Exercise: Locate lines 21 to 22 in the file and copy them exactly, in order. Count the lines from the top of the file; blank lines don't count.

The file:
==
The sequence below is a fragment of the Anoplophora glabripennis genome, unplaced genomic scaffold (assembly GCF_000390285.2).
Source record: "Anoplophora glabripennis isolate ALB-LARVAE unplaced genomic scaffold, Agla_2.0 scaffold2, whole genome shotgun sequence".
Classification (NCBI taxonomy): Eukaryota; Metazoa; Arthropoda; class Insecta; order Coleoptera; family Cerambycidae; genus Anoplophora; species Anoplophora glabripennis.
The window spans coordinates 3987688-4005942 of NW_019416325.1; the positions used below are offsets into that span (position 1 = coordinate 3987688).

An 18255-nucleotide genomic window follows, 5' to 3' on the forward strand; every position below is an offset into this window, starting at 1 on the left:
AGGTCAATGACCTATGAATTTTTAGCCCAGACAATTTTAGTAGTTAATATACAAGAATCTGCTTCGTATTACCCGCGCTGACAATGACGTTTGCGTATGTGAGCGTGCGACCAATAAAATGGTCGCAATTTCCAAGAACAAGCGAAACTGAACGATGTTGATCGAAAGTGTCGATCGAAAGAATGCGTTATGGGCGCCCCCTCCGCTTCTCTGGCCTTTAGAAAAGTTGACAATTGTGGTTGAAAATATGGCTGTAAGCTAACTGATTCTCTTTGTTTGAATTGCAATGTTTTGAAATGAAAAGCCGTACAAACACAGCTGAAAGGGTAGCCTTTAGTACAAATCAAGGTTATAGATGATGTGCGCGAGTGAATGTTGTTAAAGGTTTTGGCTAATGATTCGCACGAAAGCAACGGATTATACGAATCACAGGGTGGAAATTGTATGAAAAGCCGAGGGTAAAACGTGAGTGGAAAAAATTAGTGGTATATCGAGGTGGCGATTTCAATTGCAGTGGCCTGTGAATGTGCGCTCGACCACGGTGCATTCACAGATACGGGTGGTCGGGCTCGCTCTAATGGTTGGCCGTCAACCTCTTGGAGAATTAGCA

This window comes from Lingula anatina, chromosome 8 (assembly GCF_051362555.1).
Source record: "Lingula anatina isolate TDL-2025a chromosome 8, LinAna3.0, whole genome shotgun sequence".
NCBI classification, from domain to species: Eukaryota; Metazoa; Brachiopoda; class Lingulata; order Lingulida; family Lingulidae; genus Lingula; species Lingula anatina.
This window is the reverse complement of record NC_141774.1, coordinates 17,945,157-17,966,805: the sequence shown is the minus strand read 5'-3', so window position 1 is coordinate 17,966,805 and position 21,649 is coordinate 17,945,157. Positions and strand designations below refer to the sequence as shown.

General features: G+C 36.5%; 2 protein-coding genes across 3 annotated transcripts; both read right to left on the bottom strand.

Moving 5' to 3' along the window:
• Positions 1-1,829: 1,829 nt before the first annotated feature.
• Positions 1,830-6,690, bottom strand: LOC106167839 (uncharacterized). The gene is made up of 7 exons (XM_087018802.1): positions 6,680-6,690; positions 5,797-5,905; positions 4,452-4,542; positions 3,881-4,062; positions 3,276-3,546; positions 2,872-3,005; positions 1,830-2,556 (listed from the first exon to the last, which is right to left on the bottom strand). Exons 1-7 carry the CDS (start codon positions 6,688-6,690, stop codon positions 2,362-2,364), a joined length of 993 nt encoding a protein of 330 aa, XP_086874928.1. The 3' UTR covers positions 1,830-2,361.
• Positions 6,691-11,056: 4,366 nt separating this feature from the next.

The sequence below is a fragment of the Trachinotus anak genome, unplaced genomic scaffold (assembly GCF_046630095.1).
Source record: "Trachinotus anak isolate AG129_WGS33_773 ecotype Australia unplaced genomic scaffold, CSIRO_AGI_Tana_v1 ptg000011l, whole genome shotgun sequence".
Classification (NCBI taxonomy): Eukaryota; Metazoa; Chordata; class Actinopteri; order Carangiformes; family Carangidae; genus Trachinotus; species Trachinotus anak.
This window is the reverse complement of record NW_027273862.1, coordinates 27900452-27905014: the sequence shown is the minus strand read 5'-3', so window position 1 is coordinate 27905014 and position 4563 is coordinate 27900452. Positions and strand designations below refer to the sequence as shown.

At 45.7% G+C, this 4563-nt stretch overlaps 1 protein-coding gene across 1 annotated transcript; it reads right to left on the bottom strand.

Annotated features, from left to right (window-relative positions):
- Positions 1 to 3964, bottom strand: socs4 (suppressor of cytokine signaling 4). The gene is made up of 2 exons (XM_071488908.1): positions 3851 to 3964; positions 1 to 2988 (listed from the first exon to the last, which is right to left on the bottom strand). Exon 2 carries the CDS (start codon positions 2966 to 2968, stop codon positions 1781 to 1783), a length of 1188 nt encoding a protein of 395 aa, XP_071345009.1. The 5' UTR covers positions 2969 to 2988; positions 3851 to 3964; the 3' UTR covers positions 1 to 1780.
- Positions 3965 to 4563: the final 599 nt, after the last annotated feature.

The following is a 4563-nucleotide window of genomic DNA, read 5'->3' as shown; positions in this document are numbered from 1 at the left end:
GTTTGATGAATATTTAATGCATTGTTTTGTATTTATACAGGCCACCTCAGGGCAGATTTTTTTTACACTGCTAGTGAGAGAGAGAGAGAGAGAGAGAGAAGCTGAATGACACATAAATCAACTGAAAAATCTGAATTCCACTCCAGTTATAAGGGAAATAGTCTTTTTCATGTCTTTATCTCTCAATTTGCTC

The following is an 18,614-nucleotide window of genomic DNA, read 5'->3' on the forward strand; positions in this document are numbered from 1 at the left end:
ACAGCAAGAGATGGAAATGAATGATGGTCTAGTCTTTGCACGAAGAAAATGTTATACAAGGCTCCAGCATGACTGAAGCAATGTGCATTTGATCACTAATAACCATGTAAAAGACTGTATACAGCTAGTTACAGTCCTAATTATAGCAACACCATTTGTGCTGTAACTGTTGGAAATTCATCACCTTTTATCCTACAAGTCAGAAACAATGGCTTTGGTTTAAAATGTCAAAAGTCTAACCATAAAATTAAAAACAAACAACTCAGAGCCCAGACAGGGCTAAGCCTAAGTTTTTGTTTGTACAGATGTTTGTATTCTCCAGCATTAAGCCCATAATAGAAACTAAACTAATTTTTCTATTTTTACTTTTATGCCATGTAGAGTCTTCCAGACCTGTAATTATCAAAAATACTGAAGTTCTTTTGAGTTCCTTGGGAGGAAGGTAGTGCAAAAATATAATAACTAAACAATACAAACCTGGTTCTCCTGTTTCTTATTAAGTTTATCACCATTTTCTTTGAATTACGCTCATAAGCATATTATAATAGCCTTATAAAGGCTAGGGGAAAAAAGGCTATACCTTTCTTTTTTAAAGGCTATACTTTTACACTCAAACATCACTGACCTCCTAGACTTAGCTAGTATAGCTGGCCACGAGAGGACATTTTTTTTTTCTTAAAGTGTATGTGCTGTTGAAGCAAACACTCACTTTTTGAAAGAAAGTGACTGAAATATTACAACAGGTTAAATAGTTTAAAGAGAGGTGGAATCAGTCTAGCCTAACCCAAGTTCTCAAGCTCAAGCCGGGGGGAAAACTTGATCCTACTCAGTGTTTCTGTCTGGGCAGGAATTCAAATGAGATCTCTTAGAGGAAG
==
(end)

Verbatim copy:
Annotated features, from left to right (window-relative positions):
- Positions 1 to 3964, bottom strand: socs4 (suppressor of cytokine signaling 4). The gene is made up of 2 exons (XM_071488908.1): positions 3851 to 3964; positions 1 to 2988 (listed from the first exon to the last, which is right to left on the bottom strand). Exon 2 carries the CDS (start codon positions 2966 to 2968, stop codon positions 1781 to 1783), a length of 1188 nt encoding a protein of 395 aa, XP_071345009.1. The 5' UTR covers positions 2969 to 2988; positions 3851 to 3964; the 3' UTR covers positions 1 to 1780.